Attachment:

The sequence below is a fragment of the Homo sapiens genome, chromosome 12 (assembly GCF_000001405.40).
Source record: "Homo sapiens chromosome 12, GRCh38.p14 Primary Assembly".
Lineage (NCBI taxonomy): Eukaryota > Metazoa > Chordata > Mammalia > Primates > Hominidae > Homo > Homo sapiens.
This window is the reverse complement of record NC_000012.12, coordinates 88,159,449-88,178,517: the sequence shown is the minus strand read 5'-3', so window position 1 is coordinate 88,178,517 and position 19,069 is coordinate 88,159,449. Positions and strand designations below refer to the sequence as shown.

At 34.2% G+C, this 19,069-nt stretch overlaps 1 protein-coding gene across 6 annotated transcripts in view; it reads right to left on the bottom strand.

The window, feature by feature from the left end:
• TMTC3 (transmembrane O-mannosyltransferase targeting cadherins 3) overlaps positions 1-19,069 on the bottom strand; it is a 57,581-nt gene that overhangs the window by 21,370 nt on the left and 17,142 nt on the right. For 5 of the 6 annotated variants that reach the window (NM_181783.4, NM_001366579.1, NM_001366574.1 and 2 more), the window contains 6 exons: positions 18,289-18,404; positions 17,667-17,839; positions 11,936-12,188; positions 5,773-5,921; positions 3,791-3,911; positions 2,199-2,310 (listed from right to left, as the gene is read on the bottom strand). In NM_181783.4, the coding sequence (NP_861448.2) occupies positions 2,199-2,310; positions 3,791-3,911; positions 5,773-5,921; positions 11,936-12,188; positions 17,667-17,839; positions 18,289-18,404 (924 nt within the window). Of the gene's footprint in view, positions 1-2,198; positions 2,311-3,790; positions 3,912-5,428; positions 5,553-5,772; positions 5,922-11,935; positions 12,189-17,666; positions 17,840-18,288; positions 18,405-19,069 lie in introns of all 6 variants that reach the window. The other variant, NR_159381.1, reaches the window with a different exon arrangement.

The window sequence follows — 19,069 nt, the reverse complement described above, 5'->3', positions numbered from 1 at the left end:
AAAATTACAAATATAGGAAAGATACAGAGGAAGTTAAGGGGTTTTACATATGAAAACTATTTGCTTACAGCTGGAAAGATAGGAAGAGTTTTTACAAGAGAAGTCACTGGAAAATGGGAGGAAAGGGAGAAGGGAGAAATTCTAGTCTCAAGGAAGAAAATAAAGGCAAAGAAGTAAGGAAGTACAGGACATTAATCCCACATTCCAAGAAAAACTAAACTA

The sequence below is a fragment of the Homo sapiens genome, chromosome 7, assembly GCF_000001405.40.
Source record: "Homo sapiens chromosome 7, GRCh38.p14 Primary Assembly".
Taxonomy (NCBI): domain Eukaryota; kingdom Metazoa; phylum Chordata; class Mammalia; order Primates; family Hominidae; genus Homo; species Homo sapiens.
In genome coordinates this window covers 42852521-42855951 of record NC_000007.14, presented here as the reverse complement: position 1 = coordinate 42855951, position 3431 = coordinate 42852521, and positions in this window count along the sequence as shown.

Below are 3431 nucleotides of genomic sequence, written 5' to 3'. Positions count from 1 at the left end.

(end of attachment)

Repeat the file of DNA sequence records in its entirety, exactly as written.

The sequence below is a fragment of the Homo sapiens genome, chromosome 12 (assembly GCF_000001405.40).
Source record: "Homo sapiens chromosome 12, GRCh38.p14 Primary Assembly".
Lineage (NCBI taxonomy): Eukaryota > Metazoa > Chordata > Mammalia > Primates > Hominidae > Homo > Homo sapiens.
This window is the reverse complement of record NC_000012.12, coordinates 88,159,449-88,178,517: the sequence shown is the minus strand read 5'-3', so window position 1 is coordinate 88,178,517 and position 19,069 is coordinate 88,159,449. Positions and strand designations below refer to the sequence as shown.

At 34.2% G+C, this 19,069-nt stretch overlaps 1 protein-coding gene across 6 annotated transcripts in view; it reads right to left on the bottom strand.

The window, feature by feature from the left end:
• TMTC3 (transmembrane O-mannosyltransferase targeting cadherins 3) overlaps positions 1-19,069 on the bottom strand; it is a 57,581-nt gene that overhangs the window by 21,370 nt on the left and 17,142 nt on the right. For 5 of the 6 annotated variants that reach the window (NM_181783.4, NM_001366579.1, NM_001366574.1 and 2 more), the window contains 6 exons: positions 18,289-18,404; positions 17,667-17,839; positions 11,936-12,188; positions 5,773-5,921; positions 3,791-3,911; positions 2,199-2,310 (listed from right to left, as the gene is read on the bottom strand). In NM_181783.4, the coding sequence (NP_861448.2) occupies positions 2,199-2,310; positions 3,791-3,911; positions 5,773-5,921; positions 11,936-12,188; positions 17,667-17,839; positions 18,289-18,404 (924 nt within the window). Of the gene's footprint in view, positions 1-2,198; positions 2,311-3,790; positions 3,912-5,428; positions 5,553-5,772; positions 5,922-11,935; positions 12,189-17,666; positions 17,840-18,288; positions 18,405-19,069 lie in introns of all 6 variants that reach the window. The other variant, NR_159381.1, reaches the window with a different exon arrangement.

The window sequence follows — 19,069 nt, the reverse complement described above, 5'->3', positions numbered from 1 at the left end:
AAAATTACAAATATAGGAAAGATACAGAGGAAGTTAAGGGGTTTTACATATGAAAACTATTTGCTTACAGCTGGAAAGATAGGAAGAGTTTTTACAAGAGAAGTCACTGGAAAATGGGAGGAAAGGGAGAAGGGAGAAATTCTAGTCTCAAGGAAGAAAATAAAGGCAAAGAAGTAAGGAAGTACAGGACATTAATCCCACATTCCAAGAAAAACTAAACTA

The sequence below is a fragment of the Homo sapiens genome, chromosome 7, assembly GCF_000001405.40.
Source record: "Homo sapiens chromosome 7, GRCh38.p14 Primary Assembly".
Taxonomy (NCBI): domain Eukaryota; kingdom Metazoa; phylum Chordata; class Mammalia; order Primates; family Hominidae; genus Homo; species Homo sapiens.
In genome coordinates this window covers 42852521-42855951 of record NC_000007.14, presented here as the reverse complement: position 1 = coordinate 42855951, position 3431 = coordinate 42852521, and positions in this window count along the sequence as shown.

Below are 3431 nucleotides of genomic sequence, written 5' to 3'. Positions count from 1 at the left end.